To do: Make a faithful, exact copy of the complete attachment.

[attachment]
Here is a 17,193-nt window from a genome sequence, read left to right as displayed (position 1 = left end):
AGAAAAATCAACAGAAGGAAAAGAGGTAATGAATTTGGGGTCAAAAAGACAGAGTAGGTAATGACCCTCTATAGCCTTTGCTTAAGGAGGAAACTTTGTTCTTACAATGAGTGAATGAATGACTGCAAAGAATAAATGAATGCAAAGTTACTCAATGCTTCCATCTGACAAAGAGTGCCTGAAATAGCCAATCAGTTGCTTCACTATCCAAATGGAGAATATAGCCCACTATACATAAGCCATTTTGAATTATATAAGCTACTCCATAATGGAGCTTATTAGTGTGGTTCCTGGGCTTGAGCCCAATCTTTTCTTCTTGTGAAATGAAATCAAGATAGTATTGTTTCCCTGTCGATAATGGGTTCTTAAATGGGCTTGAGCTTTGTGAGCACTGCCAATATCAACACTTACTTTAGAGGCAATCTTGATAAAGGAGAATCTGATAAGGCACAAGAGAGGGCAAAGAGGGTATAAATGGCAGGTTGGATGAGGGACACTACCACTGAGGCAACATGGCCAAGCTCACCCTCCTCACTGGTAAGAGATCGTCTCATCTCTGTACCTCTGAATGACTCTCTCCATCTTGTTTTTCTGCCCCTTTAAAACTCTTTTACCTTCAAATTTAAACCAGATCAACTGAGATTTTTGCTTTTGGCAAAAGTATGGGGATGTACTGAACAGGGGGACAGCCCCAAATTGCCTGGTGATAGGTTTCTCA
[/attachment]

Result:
Here is a 17,193-nt window from a genome sequence, read left to right as displayed (position 1 = left end):
AGAAAAATCAACAGAAGGAAAAGAGGTAATGAATTTGGGGTCAAAAAGACAGAGTAGGTAATGACCCTCTATAGCCTTTGCTTAAGGAGGAAACTTTGTTCTTACAATGAGTGAATGAATGACTGCAAAGAATAAATGAATGCAAAGTTACTCAATGCTTCCATCTGACAAAGAGTGCCTGAAATAGCCAATCAGTTGCTTCACTATCCAAATGGAGAATATAGCCCACTATACATAAGCCATTTTGAATTATATAAGCTACTCCATAATGGAGCTTATTAGTGTGGTTCCTGGGCTTGAGCCCAATCTTTTCTTCTTGTGAAATGAAATCAAGATAGTATTGTTTCCCTGTCGATAATGGGTTCTTAAATGGGCTTGAGCTTTGTGAGCACTGCCAATATCAACACTTACTTTAGAGGCAATCTTGATAAAGGAGAATCTGATAAGGCACAAGAGAGGGCAAAGAGGGTATAAATGGCAGGTTGGATGAGGGACACTACCACTGAGGCAACATGGCCAAGCTCACCCTCCTCACTGGTAAGAGATCGTCTCATCTCTGTACCTCTGAATGACTCTCTCCATCTTGTTTTTCTGCCCCTTTAAAACTCTTTTACCTTCAAATTTAAACCAGATCAACTGAGATTTTTGCTTTTGGCAAAAGTATGGGGATGTACTGAACAGGGGGACAGCCCCAAATTGCCTGGTGATAGGTTTCTCA